What is Continuous Integration?
Continuous Integrationis a software development practice where members of a team integrate their work frequently, usually each person integrates at least daily — leading to multiple integrations per day. Each integration is verified by an automated build (including test) to detect integration errors as quickly as possible. Many teams find that this approach leads to significantly reduced integration problems and allows a team to develop cohesive software more rapidly.
For the first time, it was conceptualized and proposed by Grady Booch in 1991. It is one of the main elements of extreme programming practice.
I already have such a project, on which I tried the following three CIs:
- Circle CI
- Cirrus CI
And so, in descending order, I will talk about each of this CIs in the list. I’ll tell you about the speed of work, the complexity of configuration and other differences. And so, let’s get started! Caution: A lot of pictures! :warn_frontend_gods_emoji:
Special thanks to Fedor Korotkov for the help in translating and clarifying inaccuracies. It is very cool!
This is what the Circle CI interface looks like.
By the way, I wanted to say at once that Circle CI is the fastest of all of the above, the first place, but as it will be later seeing after measuring build times, Cirrus CI is 22 seconds faster and it turns out that it takes the first place instead of Circle CI. The same build, for the same purpose - to run integration tests, passes very quickly and you observe the result for your Pull Request one of the first. This is very cool since the time to run the tests is very valuable for the developer, the faster pass of tests on CI guarantee that developers will be able to deploy the new functionality faster.
Circle CI Build Step Timing
Screen of starting and passing tests on CI for Pull Request
The timing of launching integration tests on Circle CI is as follows:
Timing of steps to run the integration tests
All build steps passed and took 57 seconds, very cool!
- Spin up Environment — 2 seconds
- Checkout code — 0 seconds, very cool!
- Restoring Cache — 9 seconds
- Install dependencies — 12 seconds (installing dependencies for google-chrome-stable)
- Install Chromedriver latest version — 7 seconds (installation of google-chrome-stable)
- PUPPETEER_SKIP_CHROMIUM_DOWNLOAD=true npm i — 5 seconds (installing dependencies via node package manager with a key indicating puppeteer that you do not need to download chromium).
- Saving Cache — 4 seconds (caching contents of node_modules folder)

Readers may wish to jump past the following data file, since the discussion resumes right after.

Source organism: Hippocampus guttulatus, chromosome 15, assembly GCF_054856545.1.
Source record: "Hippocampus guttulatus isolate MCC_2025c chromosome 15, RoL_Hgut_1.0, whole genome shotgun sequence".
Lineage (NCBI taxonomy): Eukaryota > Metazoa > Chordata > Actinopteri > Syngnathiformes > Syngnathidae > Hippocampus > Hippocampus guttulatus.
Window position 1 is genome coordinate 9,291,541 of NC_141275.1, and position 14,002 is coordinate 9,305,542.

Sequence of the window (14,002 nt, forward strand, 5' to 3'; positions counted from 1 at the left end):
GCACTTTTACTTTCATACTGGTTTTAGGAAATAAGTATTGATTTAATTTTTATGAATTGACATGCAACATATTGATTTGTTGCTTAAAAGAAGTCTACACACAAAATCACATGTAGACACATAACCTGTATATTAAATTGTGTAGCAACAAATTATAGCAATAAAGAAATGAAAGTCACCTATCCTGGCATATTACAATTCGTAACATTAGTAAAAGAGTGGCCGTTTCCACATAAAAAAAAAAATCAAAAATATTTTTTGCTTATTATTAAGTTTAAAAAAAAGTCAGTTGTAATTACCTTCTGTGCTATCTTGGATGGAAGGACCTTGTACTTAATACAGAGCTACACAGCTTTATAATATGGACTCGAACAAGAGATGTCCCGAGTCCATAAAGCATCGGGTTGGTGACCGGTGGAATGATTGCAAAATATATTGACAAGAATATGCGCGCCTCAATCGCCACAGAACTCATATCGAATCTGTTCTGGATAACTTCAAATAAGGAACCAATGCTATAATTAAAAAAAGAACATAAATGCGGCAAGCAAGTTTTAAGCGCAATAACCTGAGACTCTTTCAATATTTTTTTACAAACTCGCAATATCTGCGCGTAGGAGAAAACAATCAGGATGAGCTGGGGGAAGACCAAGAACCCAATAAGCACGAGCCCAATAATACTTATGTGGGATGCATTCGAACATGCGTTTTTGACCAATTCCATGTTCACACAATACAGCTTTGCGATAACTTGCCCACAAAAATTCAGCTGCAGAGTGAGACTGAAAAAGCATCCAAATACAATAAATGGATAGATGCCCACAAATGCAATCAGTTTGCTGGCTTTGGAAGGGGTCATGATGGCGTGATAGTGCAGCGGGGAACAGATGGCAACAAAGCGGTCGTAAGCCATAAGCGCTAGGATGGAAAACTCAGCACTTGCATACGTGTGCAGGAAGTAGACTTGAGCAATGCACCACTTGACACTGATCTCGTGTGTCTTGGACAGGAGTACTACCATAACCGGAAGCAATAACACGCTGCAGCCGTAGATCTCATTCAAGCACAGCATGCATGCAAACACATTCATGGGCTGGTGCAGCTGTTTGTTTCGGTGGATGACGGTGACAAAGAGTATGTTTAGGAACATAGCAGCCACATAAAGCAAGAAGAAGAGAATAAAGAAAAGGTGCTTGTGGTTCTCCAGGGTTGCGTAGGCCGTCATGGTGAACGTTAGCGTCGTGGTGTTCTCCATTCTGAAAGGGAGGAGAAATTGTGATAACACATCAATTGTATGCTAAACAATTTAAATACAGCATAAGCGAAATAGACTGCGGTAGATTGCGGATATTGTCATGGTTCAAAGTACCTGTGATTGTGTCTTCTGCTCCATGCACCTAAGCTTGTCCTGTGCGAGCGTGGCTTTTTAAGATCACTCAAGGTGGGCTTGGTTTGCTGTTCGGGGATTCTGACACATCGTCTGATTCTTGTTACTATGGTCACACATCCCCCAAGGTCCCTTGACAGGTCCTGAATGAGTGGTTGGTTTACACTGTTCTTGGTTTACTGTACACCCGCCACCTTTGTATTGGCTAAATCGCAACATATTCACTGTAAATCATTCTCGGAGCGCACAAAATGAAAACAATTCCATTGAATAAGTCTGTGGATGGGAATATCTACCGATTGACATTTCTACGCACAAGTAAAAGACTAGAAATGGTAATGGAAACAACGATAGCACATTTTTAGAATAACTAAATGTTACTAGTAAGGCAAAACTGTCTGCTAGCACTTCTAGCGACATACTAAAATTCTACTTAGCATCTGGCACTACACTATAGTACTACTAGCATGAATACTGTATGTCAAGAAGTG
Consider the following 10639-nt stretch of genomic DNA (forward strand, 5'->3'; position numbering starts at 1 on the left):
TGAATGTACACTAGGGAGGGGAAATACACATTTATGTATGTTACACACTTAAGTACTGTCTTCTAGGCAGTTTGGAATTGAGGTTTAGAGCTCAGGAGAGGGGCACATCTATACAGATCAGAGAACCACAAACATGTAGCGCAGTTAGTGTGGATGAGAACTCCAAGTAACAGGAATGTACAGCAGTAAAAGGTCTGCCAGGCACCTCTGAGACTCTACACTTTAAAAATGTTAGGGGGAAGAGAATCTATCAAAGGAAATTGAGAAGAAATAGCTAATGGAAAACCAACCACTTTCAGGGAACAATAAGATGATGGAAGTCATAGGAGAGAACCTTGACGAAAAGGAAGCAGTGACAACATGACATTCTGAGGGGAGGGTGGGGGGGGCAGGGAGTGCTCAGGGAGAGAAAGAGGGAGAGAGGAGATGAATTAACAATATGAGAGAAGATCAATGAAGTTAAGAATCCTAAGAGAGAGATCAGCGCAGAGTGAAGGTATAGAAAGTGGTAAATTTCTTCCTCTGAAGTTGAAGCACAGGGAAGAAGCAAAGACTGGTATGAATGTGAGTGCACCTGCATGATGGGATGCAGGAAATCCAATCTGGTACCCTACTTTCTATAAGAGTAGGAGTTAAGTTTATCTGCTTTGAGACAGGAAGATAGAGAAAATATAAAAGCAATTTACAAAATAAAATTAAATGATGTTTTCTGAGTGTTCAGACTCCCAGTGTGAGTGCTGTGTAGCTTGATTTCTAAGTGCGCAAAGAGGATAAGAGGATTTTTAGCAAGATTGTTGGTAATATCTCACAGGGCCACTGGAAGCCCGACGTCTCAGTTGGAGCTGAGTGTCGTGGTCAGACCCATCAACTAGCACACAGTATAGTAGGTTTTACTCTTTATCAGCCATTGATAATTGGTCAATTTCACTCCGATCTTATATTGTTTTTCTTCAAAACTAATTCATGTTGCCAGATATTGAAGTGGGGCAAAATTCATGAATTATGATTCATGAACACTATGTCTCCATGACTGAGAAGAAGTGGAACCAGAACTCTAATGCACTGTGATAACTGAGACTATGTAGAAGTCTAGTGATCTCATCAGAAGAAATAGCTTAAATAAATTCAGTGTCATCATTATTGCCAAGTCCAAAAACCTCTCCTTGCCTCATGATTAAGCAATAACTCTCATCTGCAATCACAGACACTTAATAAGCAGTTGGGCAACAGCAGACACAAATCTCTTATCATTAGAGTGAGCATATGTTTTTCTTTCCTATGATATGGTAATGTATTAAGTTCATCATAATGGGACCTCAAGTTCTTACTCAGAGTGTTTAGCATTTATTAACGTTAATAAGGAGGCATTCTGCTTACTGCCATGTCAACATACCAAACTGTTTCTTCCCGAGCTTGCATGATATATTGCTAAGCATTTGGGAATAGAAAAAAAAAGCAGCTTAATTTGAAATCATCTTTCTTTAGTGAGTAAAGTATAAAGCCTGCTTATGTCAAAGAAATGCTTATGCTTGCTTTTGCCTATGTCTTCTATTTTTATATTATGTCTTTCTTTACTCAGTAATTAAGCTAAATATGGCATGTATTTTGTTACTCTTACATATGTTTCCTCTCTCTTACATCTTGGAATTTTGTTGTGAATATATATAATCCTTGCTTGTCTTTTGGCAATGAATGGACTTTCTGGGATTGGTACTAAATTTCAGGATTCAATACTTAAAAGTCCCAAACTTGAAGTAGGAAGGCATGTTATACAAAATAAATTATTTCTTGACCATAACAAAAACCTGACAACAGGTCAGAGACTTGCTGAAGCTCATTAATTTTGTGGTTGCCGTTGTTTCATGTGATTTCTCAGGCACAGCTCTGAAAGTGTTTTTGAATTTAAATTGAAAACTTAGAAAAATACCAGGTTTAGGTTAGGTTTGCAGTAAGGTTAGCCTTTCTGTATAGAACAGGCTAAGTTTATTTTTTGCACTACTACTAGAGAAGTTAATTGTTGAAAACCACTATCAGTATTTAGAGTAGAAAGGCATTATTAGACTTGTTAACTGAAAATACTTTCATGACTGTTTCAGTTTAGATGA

- npm run test:integration — 14 seconds (launching of integration tests through puppeteer)
Total: 53 seconds
The queue to start the build ~ 4 seconds
Circle CI configuration for running tests using puppeteer
It all starts with creating a configuration file named config.yml inside the .circleci folder, which should be in the project’s root.
The configuration file is very coolly structured, which allows you to immediately see the moments related to Jobs. It immediately focuses that only one Job will be launched and all settings for this Job are below.
- It is very convenient to specify which Docker image is needed for your project.
- You must specify working_directory — a folder relative to the root folder / where your build will be.
- And you immediately see which steps will be included in the CI build in the steps: section.
- The ability to cache contents of node_modules folder is cool because it contains “whole Internet” :).
- Each execution step can be named so it is more understandable, and you can specify the command will be executed for the corresponding step.
Writing configuration for Circle CI is very convenient and trouble-free work.
Cirrus CI — fashionable and cross-platform CI from Cirrus Labs
I think this is the coolest implementation of CI, because it supports Linux, Windows and macOS platforms. And all in one box! If your project is cross-platform, then you won’t find a better CI. On the Cirrus CI website, you can read more about its capabilities.
Comparison with popular CIaaS
- Next, you need to choose a plan.
- Fortunately, there is no need to pay anything for public repos and thanks for that to Cirrus Labs! There is no time limit for public repositories except these concurrency limits: https://cirrus-ci.org/faq/#are-there-any-limits.
- For personal private repositories, Cirrus is $10/month with the same limits. For organization private projects, you can either connect your own infrastructure or use per-second billing with no concurrency limits. Each organization also gets 200 CPU hours to try things out.
The Cirrus CI application setup page for your repo or organization
A little bit about the interface of Cirrus CI application
This UI is available directly in your repo. It is very convenient when on the screen below you can see the number of steps and their timing.
Timing of Cirrus CI
Judging by the time spent at the build stages, we see only 31 seconds, which is much less than the time spent by Circle CI.
List of all tasks and steps on Cirrus CI
As you can see, the Prebuild task is not executed, since nothing has changed in the docker file for the test environment.
Cloning repos, running xvfb for the future for non-headless tests + installing dependencies through npm and running tests, all together take 31 seconds! Not bad at all! Cirrus CI is faster than Circle CI! Another penny to the karma of the Cirrus Labs!
Cirrus CI configuration to run puppeteer tests